UK Export Finance (UKEF) is the UK’s export credit agency (ECA). It helps UK companies access export finance, which are loans, insurance policies or bank guarantees that enable international trade to take place. Its mission is “to ensure that no viable UK export fails for lack of finance or insurance, while operating at no net cost to the taxpayer.”
UKEF’s support for fossil fuel energy projects is unacceptably high, particularly in low- and middle-income countries. UKEF gave £2.6 billion to support the energy sector between 2013/14 and 2017/18. Of this, 96% (£2.5 billion) went to fossil fuel projects, with the £2.4 billion going to fossil fuel projects in low- and middle-income countries.
While there has been an increase in the proportion of support given to renewables projects in high-income countries in recent years, this is not reflected in support to low- and middle-income countries. In 2017/18, 96% of UKEF’s energy support to high income countries went to renewables and 4% to fossil fuel projects. By contrast, just 0.6% of UKEF’s energy support to low- and middle-income countries in 2017/18 went to renewables, and 99.4% went to fossil fuel projects. This level of support for fossil fuel energy projects does not respect the Paris Agreement, which commits signatories to “[Make] finance flows consistent with a pathway towards low greenhouse gas emissions and climate-resilient development.”
Witnesses told the Committee that UKEF was risking stranded assets and “locking in” reliance on fossil fuel energy production for decades to come in areas where energy demand is set to increase. At a time when the UK Parliament has declared a “climate change emergency,” the Catholic Agency for Overseas Development have described UKEF’s activities as the “’elephant in the room’ undermining UK climate and development leadership.“ Former UN Secretary General, Ban Ki-moon urged that UKEF’s policy needs “recalibration” to meet international climate trends and obligations and wrote that “the best way for any country to avoid climate complacency is to develop robust, holistic and people-centred policies across government, so short-term trade or financial priorities do not trump the wider imperative of cutting global emissions.”
Although UKEF’s support to UK businesses in the energy sector is demand-led and makes up just 0.02% of global oil and gas investment, UKEF’s support “de-risks investments” and “sends a clear signal” to the wider investment market, attracting further finance to the projects which it chooses to support. Changes to UKEF’s climate-related practices could have significant symbolic and real-world value as evidence of the UK’s leadership on tackling climate change. UKEF have already shown some willingness to address climate concerns by phasing out coal support (through the Powering Past Coal Alliance), following consultation, after the 2015 Paris Agreement.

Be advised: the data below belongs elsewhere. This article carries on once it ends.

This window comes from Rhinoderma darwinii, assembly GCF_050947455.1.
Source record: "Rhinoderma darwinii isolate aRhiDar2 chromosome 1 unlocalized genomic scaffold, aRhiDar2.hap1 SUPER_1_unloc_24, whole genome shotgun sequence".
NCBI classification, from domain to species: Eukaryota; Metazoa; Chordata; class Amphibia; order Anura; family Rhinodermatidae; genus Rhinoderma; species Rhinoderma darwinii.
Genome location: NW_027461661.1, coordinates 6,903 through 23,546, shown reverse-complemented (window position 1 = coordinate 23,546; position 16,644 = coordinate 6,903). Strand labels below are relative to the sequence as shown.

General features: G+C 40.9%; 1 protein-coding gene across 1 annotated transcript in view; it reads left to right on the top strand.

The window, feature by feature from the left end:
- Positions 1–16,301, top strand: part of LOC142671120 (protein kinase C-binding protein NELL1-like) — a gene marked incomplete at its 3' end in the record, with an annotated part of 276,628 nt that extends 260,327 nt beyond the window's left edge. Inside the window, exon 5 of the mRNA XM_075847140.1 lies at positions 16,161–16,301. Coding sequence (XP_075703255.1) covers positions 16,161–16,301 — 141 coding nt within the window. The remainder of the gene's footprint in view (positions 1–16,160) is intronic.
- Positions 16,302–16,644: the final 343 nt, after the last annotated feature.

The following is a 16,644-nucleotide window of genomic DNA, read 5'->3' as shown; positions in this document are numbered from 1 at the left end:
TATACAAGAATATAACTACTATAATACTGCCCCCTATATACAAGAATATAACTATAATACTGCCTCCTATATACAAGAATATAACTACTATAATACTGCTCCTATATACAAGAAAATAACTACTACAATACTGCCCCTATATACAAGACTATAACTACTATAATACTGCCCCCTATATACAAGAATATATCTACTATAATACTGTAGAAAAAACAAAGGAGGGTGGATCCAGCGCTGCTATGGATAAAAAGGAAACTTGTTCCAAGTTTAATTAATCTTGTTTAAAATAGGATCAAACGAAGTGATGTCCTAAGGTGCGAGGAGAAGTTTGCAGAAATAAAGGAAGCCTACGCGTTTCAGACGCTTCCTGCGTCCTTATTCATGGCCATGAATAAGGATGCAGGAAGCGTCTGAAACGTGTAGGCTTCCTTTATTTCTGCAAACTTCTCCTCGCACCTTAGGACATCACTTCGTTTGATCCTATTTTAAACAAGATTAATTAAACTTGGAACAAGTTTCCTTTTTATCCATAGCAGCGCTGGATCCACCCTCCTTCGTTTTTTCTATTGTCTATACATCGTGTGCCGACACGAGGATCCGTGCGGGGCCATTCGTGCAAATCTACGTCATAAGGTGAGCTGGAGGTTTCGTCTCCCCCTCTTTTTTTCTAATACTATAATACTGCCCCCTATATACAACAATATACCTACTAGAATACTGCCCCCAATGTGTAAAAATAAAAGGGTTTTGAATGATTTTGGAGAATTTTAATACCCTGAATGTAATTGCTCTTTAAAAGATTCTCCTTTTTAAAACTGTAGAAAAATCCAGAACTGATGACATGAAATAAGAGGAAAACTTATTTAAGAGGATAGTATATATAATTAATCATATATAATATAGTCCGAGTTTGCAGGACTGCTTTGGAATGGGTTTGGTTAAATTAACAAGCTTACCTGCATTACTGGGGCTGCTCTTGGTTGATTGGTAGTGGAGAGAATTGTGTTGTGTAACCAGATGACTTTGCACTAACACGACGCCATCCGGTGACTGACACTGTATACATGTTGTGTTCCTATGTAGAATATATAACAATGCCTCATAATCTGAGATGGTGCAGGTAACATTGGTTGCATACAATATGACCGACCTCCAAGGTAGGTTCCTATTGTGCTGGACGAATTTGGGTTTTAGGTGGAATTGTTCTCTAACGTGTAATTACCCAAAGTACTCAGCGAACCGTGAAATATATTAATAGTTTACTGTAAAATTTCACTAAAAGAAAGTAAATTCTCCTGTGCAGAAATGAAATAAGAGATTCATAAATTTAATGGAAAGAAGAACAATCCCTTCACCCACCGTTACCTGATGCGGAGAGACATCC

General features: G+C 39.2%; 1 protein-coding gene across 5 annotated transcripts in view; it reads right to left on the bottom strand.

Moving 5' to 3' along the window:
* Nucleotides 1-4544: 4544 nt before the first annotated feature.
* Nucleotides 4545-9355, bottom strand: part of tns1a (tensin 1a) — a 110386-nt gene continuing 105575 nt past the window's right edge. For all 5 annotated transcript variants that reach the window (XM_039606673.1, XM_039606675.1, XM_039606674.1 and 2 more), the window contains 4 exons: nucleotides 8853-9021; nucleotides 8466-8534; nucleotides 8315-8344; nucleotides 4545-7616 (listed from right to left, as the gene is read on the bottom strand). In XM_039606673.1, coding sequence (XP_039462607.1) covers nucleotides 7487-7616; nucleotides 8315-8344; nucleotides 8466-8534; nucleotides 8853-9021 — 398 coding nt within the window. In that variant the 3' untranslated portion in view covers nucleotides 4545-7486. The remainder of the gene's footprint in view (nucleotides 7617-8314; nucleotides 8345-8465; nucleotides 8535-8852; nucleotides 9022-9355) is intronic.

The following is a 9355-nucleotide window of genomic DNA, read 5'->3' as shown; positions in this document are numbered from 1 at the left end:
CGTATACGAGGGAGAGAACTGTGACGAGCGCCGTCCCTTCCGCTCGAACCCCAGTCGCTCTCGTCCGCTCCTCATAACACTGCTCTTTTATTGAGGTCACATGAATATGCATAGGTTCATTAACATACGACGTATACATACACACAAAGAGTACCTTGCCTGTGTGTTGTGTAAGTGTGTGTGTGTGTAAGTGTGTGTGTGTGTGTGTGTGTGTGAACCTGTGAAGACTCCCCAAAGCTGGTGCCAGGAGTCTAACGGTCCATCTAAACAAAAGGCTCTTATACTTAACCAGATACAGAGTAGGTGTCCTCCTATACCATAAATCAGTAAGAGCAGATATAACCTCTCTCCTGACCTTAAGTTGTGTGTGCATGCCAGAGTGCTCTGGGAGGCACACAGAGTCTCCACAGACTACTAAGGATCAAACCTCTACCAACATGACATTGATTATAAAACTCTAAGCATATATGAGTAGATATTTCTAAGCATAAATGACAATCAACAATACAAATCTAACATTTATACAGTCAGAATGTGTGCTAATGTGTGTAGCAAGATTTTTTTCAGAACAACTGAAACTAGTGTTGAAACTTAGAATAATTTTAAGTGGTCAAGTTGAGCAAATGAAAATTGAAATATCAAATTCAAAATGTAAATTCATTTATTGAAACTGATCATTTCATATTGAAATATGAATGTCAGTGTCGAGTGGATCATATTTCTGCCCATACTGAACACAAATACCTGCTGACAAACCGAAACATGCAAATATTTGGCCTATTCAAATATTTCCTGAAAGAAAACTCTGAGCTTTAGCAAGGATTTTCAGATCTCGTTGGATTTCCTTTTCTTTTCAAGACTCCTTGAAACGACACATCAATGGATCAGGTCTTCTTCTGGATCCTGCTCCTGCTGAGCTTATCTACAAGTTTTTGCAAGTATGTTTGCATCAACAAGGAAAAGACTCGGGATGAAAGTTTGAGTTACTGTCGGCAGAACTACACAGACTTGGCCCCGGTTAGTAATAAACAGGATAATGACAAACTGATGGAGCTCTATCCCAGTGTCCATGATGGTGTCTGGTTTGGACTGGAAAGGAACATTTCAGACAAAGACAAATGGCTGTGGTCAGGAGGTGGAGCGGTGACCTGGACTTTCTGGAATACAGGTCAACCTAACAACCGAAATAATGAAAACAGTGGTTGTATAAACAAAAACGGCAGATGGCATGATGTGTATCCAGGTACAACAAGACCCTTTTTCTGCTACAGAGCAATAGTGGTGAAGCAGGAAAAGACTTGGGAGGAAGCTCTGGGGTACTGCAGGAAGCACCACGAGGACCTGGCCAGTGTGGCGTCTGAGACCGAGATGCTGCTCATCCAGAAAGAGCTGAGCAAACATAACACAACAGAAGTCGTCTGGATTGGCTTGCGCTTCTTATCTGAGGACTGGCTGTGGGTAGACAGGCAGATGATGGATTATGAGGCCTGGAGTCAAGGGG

Other export credit agencies have already gone further than UKEF. The Swedish Export Credit Corporation (SEK) caps its fossil fuel operations at 5% of total lending, and in 2018 fossil fuels made up less than 1% of its total lending. Canada’s Export Development Canada (EDC) introduced a Climate Change Policy in January 2019, committing the EDC to measure, monitor and disclose climate-related risks and opportunities, integrating climate change considerations into business decisions and encouraging partners to do the same.
This Committee is calling for UKEF’s mandate to be changed by the end of the year to ensure that UKEF’s support is aligned with the UK’s climate leadership and climate commitments, and to ensure that it is supporting a transition to net zero emissions by 2050.This would ensure that UKEF’s activities are contributing a just and sustainable energy transition in line with the IPCC and CCC’s strong advice to keep temperature below 1.5°C of global heating. It calls on Government to introduce a strategy to end support to new fossil fuel energy projects by 2021.
It also recommends that UKEF should leverage its position among other OECD ECAs to ensure multilateral action towards net zero emissions, report on the forecast and actual emissions of its entire portfolio, including scope 3 emissions, to ensure maximum transparency, and commit to follow recommendations by the Task Force on Climate-related Financial Disclosures to quantify and report its exposure to stranded assets due to climate change and actions to support energy transition.
1 United Nations, , (2015), Article 2.1.a
Published: 10 June 2019